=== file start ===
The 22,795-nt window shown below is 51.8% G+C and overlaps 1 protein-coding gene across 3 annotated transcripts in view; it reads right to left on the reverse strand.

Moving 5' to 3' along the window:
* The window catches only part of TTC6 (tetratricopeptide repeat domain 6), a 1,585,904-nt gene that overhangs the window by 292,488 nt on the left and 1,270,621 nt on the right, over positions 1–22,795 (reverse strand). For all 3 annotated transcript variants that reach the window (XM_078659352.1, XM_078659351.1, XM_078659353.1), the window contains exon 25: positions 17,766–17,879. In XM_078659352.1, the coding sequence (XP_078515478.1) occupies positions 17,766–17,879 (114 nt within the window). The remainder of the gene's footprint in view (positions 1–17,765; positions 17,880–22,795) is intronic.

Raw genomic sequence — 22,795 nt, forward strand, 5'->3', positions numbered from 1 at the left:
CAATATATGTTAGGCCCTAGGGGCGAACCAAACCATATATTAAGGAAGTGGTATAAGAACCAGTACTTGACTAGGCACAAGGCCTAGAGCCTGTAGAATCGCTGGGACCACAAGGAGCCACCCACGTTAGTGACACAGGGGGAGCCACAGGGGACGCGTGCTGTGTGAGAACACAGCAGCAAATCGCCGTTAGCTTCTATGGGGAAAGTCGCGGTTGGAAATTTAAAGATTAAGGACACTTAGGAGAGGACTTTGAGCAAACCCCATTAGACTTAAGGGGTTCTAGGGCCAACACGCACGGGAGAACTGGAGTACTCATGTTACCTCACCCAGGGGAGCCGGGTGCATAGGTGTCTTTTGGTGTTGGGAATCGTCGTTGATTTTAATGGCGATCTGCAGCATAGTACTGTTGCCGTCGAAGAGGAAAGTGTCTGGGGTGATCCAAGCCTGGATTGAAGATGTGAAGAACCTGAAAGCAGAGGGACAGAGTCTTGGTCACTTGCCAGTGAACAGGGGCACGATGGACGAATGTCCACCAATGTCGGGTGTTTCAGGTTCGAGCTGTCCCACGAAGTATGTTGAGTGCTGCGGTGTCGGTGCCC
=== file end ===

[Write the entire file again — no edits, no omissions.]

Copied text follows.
The 22,795-nt window shown below is 51.8% G+C and overlaps 1 protein-coding gene across 3 annotated transcripts in view; it reads right to left on the reverse strand.

Moving 5' to 3' along the window:
* The window catches only part of TTC6 (tetratricopeptide repeat domain 6), a 1,585,904-nt gene that overhangs the window by 292,488 nt on the left and 1,270,621 nt on the right, over positions 1–22,795 (reverse strand). For all 3 annotated transcript variants that reach the window (XM_078659352.1, XM_078659351.1, XM_078659353.1), the window contains exon 25: positions 17,766–17,879. In XM_078659352.1, the coding sequence (XP_078515478.1) occupies positions 17,766–17,879 (114 nt within the window). The remainder of the gene's footprint in view (positions 1–17,765; positions 17,880–22,795) is intronic.

Raw genomic sequence — 22,795 nt, forward strand, 5'->3', positions numbered from 1 at the left:
CAATATATGTTAGGCCCTAGGGGCGAACCAAACCATATATTAAGGAAGTGGTATAAGAACCAGTACTTGACTAGGCACAAGGCCTAGAGCCTGTAGAATCGCTGGGACCACAAGGAGCCACCCACGTTAGTGACACAGGGGGAGCCACAGGGGACGCGTGCTGTGTGAGAACACAGCAGCAAATCGCCGTTAGCTTCTATGGGGAAAGTCGCGGTTGGAAATTTAAAGATTAAGGACACTTAGGAGAGGACTTTGAGCAAACCCCATTAGACTTAAGGGGTTCTAGGGCCAACACGCACGGGAGAACTGGAGTACTCATGTTACCTCACCCAGGGGAGCCGGGTGCATAGGTGTCTTTTGGTGTTGGGAATCGTCGTTGATTTTAATGGCGATCTGCAGCATAGTACTGTTGCCGTCGAAGAGGAAAGTGTCTGGGGTGATCCAAGCCTGGATTGAAGATGTGAAGAACCTGAAAGCAGAGGGACAGAGTCTTGGTCACTTGCCAGTGAACAGGGGCACGATGGACGAATGTCCACCAATGTCGGGTGTTTCAGGTTCGAGCTGTCCCACGAAGTATGTTGAGTGCTGCGGTGTCGGTGCCC